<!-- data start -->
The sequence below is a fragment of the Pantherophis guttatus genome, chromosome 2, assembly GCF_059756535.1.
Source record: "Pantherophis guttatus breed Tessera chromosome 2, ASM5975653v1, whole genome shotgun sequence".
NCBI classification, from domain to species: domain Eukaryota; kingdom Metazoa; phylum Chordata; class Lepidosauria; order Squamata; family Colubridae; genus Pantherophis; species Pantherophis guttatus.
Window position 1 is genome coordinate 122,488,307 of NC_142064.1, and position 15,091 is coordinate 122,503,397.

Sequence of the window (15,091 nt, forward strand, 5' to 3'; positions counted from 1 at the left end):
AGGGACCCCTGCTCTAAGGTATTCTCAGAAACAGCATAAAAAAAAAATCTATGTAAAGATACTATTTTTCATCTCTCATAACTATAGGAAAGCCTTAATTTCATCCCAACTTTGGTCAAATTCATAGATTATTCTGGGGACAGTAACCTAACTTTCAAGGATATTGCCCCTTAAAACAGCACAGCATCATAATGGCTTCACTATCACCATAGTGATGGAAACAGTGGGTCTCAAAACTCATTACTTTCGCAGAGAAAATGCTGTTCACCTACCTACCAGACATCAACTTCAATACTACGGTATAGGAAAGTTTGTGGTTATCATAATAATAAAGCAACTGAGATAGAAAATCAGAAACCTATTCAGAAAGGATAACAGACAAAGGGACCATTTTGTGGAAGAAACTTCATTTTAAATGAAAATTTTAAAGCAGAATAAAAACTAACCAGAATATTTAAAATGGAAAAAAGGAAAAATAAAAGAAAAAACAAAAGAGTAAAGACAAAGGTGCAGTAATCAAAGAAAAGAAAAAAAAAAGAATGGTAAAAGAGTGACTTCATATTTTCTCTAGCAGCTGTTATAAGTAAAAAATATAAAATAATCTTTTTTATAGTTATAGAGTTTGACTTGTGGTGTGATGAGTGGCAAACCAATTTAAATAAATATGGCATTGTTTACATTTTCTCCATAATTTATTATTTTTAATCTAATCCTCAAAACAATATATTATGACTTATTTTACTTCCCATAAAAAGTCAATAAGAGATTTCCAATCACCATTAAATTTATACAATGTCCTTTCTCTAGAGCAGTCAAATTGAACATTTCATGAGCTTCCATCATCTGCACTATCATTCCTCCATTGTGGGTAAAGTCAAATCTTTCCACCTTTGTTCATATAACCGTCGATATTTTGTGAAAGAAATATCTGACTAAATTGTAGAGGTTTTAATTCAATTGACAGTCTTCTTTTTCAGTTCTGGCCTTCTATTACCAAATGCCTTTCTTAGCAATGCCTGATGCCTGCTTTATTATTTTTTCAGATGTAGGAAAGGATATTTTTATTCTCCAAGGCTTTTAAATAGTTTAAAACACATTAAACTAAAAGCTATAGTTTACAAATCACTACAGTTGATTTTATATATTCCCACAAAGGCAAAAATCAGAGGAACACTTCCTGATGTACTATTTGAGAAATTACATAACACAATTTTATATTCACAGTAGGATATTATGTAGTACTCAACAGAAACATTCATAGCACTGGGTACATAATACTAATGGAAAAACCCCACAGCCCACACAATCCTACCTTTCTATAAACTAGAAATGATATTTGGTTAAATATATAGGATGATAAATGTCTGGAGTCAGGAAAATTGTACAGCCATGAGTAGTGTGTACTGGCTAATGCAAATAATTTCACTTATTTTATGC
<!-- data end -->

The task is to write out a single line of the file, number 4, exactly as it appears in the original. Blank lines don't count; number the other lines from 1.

Window position 1 is genome coordinate 122,488,307 of NC_142064.1, and position 15,091 is coordinate 122,503,397.